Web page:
The Cottage Smallholder

stumbling self sufficiency in a small space


composter and wheelbarrowMy Mother is an avid compost maker. As a child I remember her endlessly drifting down the garden with kitchen scraps and bunches of dead flowers. In those days passing horses and carts were not unusual and she would rush out of the house with a shovel to collect the manure droppings for the compost. We all thought she was mad.I got the composting bug a couple of years ago. Our county council was offering cut price composters to residents so I thought I’d have a go. Until then we had a large compost heap that was organised and turned by John Coe, who helps us in the garden. This heap mainly consists of grass clippings and leaves, so as not to attract rats. Now I would have a rat proof container that I planned to use for vegetable scraps and the droppings from the chicken house.

The composter arrived. It was big and came with a small green bin for the kitchen. John Coe eyed it suspiciously, muttering that his sister had one once. Even now he hates it and his only uses it as a prop for the wheelbarrow. As you can see we use a builder’s barrow. They are generally better balanced and designed to work in constricted areas and can turn on a tiddlywink. John’s compost heap towers beside the composter and is turned and used soley by him for “important projects”.

So even though I’m the only one to use the rich compost from the bin, I enjoy the complete process. From emptying the bulging kitchen bin to opening the composter’s little front door to extract shovel loads of dark homegrown compost, thick with worms.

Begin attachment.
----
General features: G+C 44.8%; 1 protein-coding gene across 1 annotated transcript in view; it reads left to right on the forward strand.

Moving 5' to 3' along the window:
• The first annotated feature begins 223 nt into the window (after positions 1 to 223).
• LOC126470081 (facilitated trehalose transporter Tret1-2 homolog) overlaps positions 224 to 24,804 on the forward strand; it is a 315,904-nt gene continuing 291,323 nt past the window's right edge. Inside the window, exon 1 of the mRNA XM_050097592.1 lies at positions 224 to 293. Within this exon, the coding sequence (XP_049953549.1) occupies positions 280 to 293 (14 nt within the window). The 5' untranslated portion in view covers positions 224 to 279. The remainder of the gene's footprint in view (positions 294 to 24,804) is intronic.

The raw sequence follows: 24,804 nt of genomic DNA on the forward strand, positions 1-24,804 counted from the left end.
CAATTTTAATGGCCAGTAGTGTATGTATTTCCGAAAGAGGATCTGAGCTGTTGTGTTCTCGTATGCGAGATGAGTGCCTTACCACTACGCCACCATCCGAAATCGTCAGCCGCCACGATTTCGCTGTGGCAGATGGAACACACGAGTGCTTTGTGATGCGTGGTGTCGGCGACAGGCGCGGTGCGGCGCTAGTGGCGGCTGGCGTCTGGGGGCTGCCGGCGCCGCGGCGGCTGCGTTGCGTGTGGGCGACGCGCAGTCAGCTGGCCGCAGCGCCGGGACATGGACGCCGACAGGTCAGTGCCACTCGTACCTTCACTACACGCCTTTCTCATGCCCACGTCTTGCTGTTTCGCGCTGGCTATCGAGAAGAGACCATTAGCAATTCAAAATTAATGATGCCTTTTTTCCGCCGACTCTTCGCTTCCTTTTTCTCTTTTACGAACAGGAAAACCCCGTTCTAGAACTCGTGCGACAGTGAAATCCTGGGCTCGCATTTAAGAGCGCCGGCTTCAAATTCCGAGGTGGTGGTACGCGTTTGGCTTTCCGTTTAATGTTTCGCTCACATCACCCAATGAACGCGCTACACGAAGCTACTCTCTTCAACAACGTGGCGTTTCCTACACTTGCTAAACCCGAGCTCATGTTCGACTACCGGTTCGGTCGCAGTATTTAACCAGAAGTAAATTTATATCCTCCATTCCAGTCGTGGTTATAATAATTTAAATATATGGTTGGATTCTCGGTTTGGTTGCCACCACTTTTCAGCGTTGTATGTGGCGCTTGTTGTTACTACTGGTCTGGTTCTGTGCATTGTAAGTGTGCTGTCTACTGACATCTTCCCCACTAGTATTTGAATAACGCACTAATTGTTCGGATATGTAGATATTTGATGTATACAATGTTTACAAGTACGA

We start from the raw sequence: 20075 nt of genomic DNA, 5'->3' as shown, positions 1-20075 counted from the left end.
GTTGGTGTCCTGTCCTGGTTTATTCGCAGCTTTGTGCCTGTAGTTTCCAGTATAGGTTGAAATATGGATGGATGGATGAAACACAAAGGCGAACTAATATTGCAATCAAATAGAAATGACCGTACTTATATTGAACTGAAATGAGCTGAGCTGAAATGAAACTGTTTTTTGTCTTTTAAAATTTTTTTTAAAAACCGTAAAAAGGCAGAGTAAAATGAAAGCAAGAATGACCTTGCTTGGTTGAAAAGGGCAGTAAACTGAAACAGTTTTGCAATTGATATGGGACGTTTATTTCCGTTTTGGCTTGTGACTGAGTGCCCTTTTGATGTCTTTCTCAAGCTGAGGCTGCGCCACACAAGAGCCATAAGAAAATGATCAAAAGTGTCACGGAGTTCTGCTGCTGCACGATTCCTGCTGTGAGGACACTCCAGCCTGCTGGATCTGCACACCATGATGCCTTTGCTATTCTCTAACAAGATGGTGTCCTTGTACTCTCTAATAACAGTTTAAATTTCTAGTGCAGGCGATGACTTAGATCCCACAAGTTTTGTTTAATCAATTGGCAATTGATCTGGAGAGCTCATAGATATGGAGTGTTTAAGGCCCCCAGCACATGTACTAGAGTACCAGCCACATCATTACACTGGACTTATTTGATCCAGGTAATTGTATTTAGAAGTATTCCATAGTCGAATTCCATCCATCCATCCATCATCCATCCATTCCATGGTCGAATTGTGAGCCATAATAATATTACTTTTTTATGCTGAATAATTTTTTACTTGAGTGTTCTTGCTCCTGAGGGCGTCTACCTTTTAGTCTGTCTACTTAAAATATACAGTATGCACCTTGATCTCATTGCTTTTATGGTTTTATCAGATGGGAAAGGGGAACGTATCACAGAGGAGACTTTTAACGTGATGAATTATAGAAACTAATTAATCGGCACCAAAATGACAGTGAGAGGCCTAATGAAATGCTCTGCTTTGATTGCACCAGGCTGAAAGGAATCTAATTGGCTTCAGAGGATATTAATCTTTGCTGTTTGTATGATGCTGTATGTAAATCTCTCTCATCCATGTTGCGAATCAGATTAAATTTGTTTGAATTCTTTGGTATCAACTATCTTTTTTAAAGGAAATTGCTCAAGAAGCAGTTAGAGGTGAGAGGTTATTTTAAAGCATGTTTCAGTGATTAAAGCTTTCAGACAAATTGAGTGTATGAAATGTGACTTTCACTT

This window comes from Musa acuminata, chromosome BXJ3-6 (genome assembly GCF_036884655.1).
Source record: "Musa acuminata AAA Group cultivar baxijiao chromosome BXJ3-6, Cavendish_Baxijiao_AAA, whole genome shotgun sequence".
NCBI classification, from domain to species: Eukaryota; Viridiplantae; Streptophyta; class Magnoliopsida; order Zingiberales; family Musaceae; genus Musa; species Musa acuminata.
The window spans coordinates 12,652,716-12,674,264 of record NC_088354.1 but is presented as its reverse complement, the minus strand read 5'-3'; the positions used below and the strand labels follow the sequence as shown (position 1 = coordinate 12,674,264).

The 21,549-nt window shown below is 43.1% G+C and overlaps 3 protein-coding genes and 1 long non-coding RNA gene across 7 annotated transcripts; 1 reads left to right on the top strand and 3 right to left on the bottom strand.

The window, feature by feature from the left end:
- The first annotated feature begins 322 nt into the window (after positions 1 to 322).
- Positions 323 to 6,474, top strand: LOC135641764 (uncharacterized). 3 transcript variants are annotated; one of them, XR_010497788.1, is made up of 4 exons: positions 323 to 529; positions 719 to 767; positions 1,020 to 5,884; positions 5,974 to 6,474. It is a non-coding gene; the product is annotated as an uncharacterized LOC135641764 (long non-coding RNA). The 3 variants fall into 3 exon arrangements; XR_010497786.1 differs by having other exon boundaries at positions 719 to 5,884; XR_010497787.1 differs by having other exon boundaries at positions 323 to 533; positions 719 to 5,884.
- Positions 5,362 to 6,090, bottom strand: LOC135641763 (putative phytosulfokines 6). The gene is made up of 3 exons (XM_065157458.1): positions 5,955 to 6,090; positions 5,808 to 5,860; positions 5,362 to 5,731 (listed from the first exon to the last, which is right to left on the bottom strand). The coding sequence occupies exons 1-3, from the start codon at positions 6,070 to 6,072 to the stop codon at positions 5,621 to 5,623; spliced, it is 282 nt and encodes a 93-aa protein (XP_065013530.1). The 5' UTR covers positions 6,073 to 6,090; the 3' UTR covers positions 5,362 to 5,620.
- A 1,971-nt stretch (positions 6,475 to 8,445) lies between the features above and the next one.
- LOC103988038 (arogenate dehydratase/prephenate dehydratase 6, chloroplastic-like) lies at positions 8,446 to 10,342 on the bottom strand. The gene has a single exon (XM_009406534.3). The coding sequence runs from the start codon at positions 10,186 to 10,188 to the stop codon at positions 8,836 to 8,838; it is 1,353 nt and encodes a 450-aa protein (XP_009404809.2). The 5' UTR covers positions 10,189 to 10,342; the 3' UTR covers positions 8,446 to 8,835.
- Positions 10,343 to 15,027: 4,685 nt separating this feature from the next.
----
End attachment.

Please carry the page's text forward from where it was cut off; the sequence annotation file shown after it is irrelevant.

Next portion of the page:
Now I can appreciate my mother’s addiction to composting. I got really excited when I realised that the composter could break down any organic matter. We recycle eggshells, paper bags, cardboard, coffee grains and tea leaves as well as the usual vegetable peelings. Fragrant tea leaves stop the green kitchen bin from smelling rank. All this would refuse would have been sent to landfill in the past.

Sometimes it’s a drag taking the heavy bin down to the composter, at the end of the garden, but we share the duty and the end result makes it all worthwhile. It feels good that, in a tiny way, we are doing something for the environment.

Tips and Tricks:

  • If you want to invest in a composter, it’s well worth ringing your local council to see whether they have a discount scheme. If they do, they are probably promoting water butts, as well. Last year we bought a couple of cut price water butts from our local council.
  • Don’t let your compost get too wet or too dry. Shredded newspaper will help to dry it out and vegetable kitchen waste will increase moisture.
  • Never compost meat, fat or bones.

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